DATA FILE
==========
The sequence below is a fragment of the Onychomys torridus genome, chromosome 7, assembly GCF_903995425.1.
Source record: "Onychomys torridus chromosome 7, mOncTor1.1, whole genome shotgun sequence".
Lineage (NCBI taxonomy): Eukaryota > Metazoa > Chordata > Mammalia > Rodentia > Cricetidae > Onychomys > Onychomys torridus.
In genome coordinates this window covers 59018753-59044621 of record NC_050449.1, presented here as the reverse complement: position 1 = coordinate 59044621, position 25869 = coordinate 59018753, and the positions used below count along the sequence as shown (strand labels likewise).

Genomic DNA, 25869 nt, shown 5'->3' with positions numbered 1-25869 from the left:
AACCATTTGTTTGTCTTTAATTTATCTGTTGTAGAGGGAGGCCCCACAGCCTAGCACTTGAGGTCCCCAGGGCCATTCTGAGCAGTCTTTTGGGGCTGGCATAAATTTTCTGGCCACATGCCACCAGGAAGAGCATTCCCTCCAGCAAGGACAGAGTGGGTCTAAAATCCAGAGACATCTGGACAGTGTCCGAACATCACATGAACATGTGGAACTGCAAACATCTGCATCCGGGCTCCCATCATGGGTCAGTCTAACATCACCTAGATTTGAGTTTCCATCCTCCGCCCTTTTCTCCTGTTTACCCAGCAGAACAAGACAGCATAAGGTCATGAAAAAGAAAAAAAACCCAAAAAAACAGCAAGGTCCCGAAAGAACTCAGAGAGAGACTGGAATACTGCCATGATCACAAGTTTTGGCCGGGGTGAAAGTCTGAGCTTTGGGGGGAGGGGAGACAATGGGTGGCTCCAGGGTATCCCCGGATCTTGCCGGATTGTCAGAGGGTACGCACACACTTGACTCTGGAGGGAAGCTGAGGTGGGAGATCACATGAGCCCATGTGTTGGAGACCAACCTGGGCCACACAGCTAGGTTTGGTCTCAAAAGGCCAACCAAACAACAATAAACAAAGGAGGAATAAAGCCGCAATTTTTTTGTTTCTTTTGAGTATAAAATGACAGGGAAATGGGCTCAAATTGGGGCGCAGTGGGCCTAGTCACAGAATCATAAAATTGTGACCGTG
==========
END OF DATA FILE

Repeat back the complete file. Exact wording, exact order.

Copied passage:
The sequence below is a fragment of the Onychomys torridus genome, chromosome 7, assembly GCF_903995425.1.
Source record: "Onychomys torridus chromosome 7, mOncTor1.1, whole genome shotgun sequence".
Lineage (NCBI taxonomy): Eukaryota > Metazoa > Chordata > Mammalia > Rodentia > Cricetidae > Onychomys > Onychomys torridus.
In genome coordinates this window covers 59018753-59044621 of record NC_050449.1, presented here as the reverse complement: position 1 = coordinate 59044621, position 25869 = coordinate 59018753, and the positions used below count along the sequence as shown (strand labels likewise).

Genomic DNA, 25869 nt, shown 5'->3' with positions numbered 1-25869 from the left:
AACCATTTGTTTGTCTTTAATTTATCTGTTGTAGAGGGAGGCCCCACAGCCTAGCACTTGAGGTCCCCAGGGCCATTCTGAGCAGTCTTTTGGGGCTGGCATAAATTTTCTGGCCACATGCCACCAGGAAGAGCATTCCCTCCAGCAAGGACAGAGTGGGTCTAAAATCCAGAGACATCTGGACAGTGTCCGAACATCACATGAACATGTGGAACTGCAAACATCTGCATCCGGGCTCCCATCATGGGTCAGTCTAACATCACCTAGATTTGAGTTTCCATCCTCCGCCCTTTTCTCCTGTTTACCCAGCAGAACAAGACAGCATAAGGTCATGAAAAAGAAAAAAAACCCAAAAAAACAGCAAGGTCCCGAAAGAACTCAGAGAGAGACTGGAATACTGCCATGATCACAAGTTTTGGCCGGGGTGAAAGTCTGAGCTTTGGGGGGAGGGGAGACAATGGGTGGCTCCAGGGTATCCCCGGATCTTGCCGGATTGTCAGAGGGTACGCACACACTTGACTCTGGAGGGAAGCTGAGGTGGGAGATCACATGAGCCCATGTGTTGGAGACCAACCTGGGCCACACAGCTAGGTTTGGTCTCAAAAGGCCAACCAAACAACAATAAACAAAGGAGGAATAAAGCCGCAATTTTTTTGTTTCTTTTGAGTATAAAATGACAGGGAAATGGGCTCAAATTGGGGCGCAGTGGGCCTAGTCACAGAATCATAAAATTGTGACCGTG